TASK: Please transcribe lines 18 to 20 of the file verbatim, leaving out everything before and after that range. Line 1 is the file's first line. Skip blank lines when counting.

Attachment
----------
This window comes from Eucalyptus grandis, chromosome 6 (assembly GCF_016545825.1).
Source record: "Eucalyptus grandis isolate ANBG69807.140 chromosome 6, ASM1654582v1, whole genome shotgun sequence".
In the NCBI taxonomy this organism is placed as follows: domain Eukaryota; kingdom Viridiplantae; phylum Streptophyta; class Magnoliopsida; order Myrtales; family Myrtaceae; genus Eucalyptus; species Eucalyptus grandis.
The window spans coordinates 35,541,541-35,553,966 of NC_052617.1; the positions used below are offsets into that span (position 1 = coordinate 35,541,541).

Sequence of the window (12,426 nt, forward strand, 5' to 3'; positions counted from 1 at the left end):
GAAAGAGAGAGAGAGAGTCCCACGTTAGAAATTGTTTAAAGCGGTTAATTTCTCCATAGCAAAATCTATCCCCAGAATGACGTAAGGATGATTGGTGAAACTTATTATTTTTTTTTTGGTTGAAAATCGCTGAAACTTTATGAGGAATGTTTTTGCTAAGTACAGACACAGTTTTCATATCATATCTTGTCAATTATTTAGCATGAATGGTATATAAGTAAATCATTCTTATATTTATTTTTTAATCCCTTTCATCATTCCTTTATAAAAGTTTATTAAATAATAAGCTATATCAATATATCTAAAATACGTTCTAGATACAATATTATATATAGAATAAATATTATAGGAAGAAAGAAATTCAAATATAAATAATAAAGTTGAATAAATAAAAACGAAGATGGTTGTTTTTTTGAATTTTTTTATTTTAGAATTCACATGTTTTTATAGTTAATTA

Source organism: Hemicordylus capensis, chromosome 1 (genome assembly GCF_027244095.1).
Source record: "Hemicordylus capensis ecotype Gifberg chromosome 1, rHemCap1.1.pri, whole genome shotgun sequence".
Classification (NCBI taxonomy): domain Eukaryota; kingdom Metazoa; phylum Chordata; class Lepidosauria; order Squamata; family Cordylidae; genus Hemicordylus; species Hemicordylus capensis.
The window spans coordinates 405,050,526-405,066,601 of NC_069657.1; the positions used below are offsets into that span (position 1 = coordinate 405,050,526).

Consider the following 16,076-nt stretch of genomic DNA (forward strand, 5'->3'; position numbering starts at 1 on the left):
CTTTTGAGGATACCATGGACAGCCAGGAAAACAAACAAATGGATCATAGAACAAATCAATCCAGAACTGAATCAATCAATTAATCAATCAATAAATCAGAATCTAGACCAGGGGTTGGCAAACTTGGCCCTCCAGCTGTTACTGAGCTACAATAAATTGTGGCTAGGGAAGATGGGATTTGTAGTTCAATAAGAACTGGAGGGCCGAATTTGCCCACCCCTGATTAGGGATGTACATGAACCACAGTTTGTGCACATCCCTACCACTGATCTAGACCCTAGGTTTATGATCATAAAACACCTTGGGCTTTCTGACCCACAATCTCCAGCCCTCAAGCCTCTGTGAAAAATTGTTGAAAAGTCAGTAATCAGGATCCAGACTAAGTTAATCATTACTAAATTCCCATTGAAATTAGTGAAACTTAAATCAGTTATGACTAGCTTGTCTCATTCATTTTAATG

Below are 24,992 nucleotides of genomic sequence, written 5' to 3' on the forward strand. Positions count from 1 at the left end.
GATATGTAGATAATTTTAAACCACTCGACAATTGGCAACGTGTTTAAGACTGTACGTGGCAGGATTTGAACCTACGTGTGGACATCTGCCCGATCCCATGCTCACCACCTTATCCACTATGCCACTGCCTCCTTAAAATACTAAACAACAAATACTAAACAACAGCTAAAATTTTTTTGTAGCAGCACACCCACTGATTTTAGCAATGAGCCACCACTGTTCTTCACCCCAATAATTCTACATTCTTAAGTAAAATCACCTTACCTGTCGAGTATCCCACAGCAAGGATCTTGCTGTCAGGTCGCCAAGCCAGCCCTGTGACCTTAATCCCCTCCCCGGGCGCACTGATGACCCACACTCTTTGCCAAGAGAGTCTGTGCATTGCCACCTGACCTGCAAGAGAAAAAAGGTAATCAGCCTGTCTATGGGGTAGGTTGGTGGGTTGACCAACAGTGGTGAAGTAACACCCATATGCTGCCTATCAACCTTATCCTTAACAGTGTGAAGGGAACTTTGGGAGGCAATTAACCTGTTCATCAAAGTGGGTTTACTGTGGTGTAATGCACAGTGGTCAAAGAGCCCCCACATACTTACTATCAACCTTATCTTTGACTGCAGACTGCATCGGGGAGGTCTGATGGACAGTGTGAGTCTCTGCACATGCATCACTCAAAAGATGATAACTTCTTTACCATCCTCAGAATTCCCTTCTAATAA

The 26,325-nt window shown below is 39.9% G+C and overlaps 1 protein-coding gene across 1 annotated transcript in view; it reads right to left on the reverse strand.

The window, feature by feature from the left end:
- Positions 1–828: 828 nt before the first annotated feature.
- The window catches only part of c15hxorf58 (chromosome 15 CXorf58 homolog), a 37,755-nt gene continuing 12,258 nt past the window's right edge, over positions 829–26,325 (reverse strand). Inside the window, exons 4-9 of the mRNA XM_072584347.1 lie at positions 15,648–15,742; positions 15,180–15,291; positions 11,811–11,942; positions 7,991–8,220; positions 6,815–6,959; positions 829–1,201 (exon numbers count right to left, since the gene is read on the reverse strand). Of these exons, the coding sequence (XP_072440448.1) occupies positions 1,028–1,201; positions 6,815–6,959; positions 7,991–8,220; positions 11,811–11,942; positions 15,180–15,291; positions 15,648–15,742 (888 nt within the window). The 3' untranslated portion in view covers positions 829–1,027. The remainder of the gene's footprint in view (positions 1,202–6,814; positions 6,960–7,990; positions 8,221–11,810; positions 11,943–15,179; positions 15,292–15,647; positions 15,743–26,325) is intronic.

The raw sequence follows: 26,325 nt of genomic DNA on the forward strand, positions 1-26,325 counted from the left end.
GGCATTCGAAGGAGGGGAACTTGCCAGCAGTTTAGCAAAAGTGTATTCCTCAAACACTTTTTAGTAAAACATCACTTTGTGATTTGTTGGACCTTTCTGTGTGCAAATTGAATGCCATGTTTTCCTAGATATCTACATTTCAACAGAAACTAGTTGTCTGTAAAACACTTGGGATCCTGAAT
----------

- The window catches only part of c15hxorf58 (chromosome 15 CXorf58 homolog), a 37,755-nt gene continuing 12,258 nt past the window's right edge, over positions 829–26,325 (reverse strand). Inside the window, exons 4-9 of the mRNA XM_072584347.1 lie at positions 15,648–15,742; positions 15,180–15,291; positions 11,811–11,942; positions 7,991–8,220; positions 6,815–6,959; positions 829–1,201 (exon numbers count right to left, since the gene is read on the reverse strand). Of these exons, the coding sequence (XP_072440448.1) occupies positions 1,028–1,201; positions 6,815–6,959; positions 7,991–8,220; positions 11,811–11,942; positions 15,180–15,291; positions 15,648–15,742 (888 nt within the window). The 3' untranslated portion in view covers positions 829–1,027. The remainder of the gene's footprint in view (positions 1,202–6,814; positions 6,960–7,990; positions 8,221–11,810; positions 11,943–15,179; positions 15,292–15,647; positions 15,743–26,325) is intronic.

The raw sequence follows: 26,325 nt of genomic DNA on the forward strand, positions 1-26,325 counted from the left end.
GGCATTCGAAGGAGGGGAACTTGCCAGCAGTTTAGCAAAAGTGTATTCCTCAAACACTTTTTAGTAAAACATCACTTTGTGATTTGTTGGACCTTTCTGTGTGCAAATTGAATGCCATGTTTTCCTAGATATCTACATTTCAACAGAAACTAGTTGTCTGTAAAACACTTGGGATCCTGAAT